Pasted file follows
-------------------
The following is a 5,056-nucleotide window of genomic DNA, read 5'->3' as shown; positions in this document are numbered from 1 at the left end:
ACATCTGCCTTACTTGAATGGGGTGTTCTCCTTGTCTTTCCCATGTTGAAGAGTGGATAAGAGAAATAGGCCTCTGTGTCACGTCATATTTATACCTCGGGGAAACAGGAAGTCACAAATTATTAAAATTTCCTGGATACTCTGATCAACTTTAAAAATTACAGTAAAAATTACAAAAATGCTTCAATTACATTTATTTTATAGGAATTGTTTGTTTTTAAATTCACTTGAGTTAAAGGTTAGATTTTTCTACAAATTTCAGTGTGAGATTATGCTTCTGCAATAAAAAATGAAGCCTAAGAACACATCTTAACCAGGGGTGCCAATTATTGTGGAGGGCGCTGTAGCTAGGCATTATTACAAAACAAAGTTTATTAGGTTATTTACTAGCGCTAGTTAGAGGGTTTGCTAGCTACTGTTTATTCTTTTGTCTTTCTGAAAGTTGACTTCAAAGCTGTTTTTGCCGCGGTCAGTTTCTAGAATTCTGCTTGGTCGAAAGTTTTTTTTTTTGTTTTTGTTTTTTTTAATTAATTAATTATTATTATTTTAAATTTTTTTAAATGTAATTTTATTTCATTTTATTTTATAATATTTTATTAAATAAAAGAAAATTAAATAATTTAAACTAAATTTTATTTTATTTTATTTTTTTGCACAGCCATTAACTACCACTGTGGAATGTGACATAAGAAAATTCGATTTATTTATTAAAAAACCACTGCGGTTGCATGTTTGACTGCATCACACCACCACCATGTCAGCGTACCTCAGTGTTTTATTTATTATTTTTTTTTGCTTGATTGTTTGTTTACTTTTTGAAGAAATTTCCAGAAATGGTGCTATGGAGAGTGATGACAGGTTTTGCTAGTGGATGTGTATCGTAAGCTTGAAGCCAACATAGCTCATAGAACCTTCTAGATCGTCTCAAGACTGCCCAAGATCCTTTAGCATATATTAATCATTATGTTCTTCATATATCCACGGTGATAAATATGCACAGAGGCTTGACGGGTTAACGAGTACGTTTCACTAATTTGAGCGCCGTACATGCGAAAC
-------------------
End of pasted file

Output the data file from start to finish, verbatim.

The following is a 5,056-nucleotide window of genomic DNA, read 5'->3' as shown; positions in this document are numbered from 1 at the left end:
ACATCTGCCTTACTTGAATGGGGTGTTCTCCTTGTCTTTCCCATGTTGAAGAGTGGATAAGAGAAATAGGCCTCTGTGTCACGTCATATTTATACCTCGGGGAAACAGGAAGTCACAAATTATTAAAATTTCCTGGATACTCTGATCAACTTTAAAAATTACAGTAAAAATTACAAAAATGCTTCAATTACATTTATTTTATAGGAATTGTTTGTTTTTAAATTCACTTGAGTTAAAGGTTAGATTTTTCTACAAATTTCAGTGTGAGATTATGCTTCTGCAATAAAAAATGAAGCCTAAGAACACATCTTAACCAGGGGTGCCAATTATTGTGGAGGGCGCTGTAGCTAGGCATTATTACAAAACAAAGTTTATTAGGTTATTTACTAGCGCTAGTTAGAGGGTTTGCTAGCTACTGTTTATTCTTTTGTCTTTCTGAAAGTTGACTTCAAAGCTGTTTTTGCCGCGGTCAGTTTCTAGAATTCTGCTTGGTCGAAAGTTTTTTTTTTTGTTTTTGTTTTTTTTAATTAATTAATTATTATTATTTTAAATTTTTTTAAATGTAATTTTATTTCATTTTATTTTATAATATTTTATTAAATAAAAGAAAATTAAATAATTTAAACTAAATTTTATTTTATTTTATTTTTTTGCACAGCCATTAACTACCACTGTGGAATGTGACATAAGAAAATTCGATTTATTTATTAAAAAACCACTGCGGTTGCATGTTTGACTGCATCACACCACCACCATGTCAGCGTACCTCAGTGTTTTATTTATTATTTTTTTTTGCTTGATTGTTTGTTTACTTTTTGAAGAAATTTCCAGAAATGGTGCTATGGAGAGTGATGACAGGTTTTGCTAGTGGATGTGTATCGTAAGCTTGAAGCCAACATAGCTCATAGAACCTTCTAGATCGTCTCAAGACTGCCCAAGATCCTTTAGCATATATTAATCATTATGTTCTTCATATATCCACGGTGATAAATATGCACAGAGGCTTGACGGGTTAACGAGTACGTTTCACTAATTTGAGCGCCGTACATGCGAAAC